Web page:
CraftTexas 2012

On View
September 29, 2012 –
December 30, 2012
Large and Small Galleries

Opening Reception:
Friday, September 28, 5:30 – 8:00 PM
At 6:30 PM, three artists will be presented with
the jurors’ Award of Merit prizes for CraftTexas 2012.
The evening will also feature open studios by
HCCC’s current resident artists from 6:00 – 7:00 PM.
Beer sponsored by Karbach Brewing Co.

This fall, Houston Center for Contemporary Craft (HCCC) presents CraftTexas 2012, the seventh in a series of biennial juried exhibitions showcasing the best in Texas-made contemporary craft. Featuring works by 40 Texas artists, the exhibition includes everything from a large-scale installation of crocheted linen and latex paint to stoneware ceramic vessels and pate de verre glass sculptures mimicking iron cookware.

The CraftTexas series, which is hugely popular with visitors, provides artists the unique opportunity to have their work seen by three established jurors and included in an exhibition that seeks to broaden the understanding of contemporary craft. The show features outstanding work in all craft media: clay, fiber, glass, metal, wood and mixed media.

This year saw an unprecedented increase in artist applications, with over 500 works submitted. The jurors spent hours evaluating and scoring pieces to inevitably trim the show down to 49 works. HCCC Curator, Anna Walker, commented:

“Juried shows are particularly exciting because there is a certain amount of risk involved—you never know who will apply and exactly what stance the jurors will take on different pieces. I’m pleased to say that this year’s juried exhibition not only features a wide range of work but also includes what I would consider some of the best in contemporary craft across the state. As always, it’s rewarding to see new artists and work never before exhibited at HCCC, along with some familiar faces from previous years.”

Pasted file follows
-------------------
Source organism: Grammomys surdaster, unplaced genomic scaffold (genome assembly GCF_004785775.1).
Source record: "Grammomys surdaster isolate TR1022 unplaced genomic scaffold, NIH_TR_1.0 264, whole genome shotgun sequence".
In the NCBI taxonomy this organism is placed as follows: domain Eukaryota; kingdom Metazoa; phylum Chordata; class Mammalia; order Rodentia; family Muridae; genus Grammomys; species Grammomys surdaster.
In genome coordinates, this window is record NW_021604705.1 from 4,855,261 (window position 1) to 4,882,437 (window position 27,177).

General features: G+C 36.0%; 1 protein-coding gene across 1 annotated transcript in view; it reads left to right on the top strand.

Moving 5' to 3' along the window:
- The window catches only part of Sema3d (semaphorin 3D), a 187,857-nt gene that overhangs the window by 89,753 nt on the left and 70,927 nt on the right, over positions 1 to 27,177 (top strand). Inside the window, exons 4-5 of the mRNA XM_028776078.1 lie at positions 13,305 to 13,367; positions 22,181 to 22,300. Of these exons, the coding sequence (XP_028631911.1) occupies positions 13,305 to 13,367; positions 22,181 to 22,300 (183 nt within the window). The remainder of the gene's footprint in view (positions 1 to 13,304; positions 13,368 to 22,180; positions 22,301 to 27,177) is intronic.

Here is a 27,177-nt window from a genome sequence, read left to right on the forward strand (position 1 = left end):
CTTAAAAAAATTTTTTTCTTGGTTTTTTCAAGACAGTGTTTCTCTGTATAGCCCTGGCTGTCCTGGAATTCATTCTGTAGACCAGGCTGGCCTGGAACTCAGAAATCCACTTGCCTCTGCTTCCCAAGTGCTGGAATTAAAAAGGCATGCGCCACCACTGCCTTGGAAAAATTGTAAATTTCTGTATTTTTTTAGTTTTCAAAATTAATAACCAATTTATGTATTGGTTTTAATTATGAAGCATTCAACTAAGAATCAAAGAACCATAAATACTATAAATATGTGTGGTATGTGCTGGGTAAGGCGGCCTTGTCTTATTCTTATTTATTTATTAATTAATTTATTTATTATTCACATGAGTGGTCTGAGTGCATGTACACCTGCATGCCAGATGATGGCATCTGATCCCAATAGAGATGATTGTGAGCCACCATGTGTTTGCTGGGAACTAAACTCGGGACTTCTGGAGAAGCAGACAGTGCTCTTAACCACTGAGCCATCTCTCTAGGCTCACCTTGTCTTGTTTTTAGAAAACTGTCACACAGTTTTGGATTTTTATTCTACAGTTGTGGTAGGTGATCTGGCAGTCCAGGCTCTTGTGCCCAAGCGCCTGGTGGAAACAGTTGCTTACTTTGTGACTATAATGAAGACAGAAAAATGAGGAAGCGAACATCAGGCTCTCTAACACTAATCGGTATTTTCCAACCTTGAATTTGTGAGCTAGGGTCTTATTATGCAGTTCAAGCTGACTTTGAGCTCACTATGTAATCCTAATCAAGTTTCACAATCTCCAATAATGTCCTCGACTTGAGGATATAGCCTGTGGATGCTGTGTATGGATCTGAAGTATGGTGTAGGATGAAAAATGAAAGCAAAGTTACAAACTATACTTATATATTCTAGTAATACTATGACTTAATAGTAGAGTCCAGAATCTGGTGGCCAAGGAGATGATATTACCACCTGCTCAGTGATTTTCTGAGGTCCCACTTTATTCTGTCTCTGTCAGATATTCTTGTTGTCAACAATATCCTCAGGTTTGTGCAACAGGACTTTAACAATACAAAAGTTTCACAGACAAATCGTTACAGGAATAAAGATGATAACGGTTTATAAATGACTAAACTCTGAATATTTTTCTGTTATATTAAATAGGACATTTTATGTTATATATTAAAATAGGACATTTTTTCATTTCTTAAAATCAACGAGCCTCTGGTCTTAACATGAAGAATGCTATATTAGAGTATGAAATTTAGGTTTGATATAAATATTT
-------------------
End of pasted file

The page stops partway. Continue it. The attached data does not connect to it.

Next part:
While CraftTexas 2012 features a varied selection of work, there are several minor trends running throughout this group show. For instance, there is a strong focus on contemporary furniture, ranging from a midcentury-influenced chair by Danny Kamerath to George Sacaris’ stunning, polished-aluminum stools. Kamerath has been making functional furniture full time since 2005, after a career switch from advertising design. His design background is evident in the clean and elegant form of his hickory chair, Jill, composed of simple lines and circles reminiscent of Charles and Ray Eames’ Dot Pattern. Like many furniture makers before him, Kamerath chooses his type of wood specifically for each piece.

George Sacaris developed the idea for his Faux Bois Stumps after seeing a fake wood bench made from concrete at a farm in south Texas. (Faux bois is French for the artistic imitation of wood in other media.) These hand-formed aluminum objects, which are both sculptural and functional—as clever stools or end tables—come in a variety of colors, from polished mirror to brown. Sacaris completes these modern forms with the nodules of imaginary severed tree limbs.

Many of the artists explore the use of nontraditional materials in their craft practices, as clearly shown in the contemporary sculpture and jewelry of Edward Lane McCartney and Michael O’Neill. Inspired by the recent exhibition, Carlos Cruz-Diez: Color in Space and Time, at the Museum of Fine Arts, Houston, McCartney transforms paper-back books and vibrantly colored paper in his piece, Folio Chromatique, #7, The Velocity of Color. The sculpture, which resembles strings of oversized, accordion-like paper beads, is strung in linear patterns and suspended from the wall. Michael O’Neill’s bracelet, Flood, is assembled with silver, found driftwood and Pyrex. Fragments of this unlikely combination of materials swirl around the circular structure of a bracelet akin to tossed debris found on a construction site.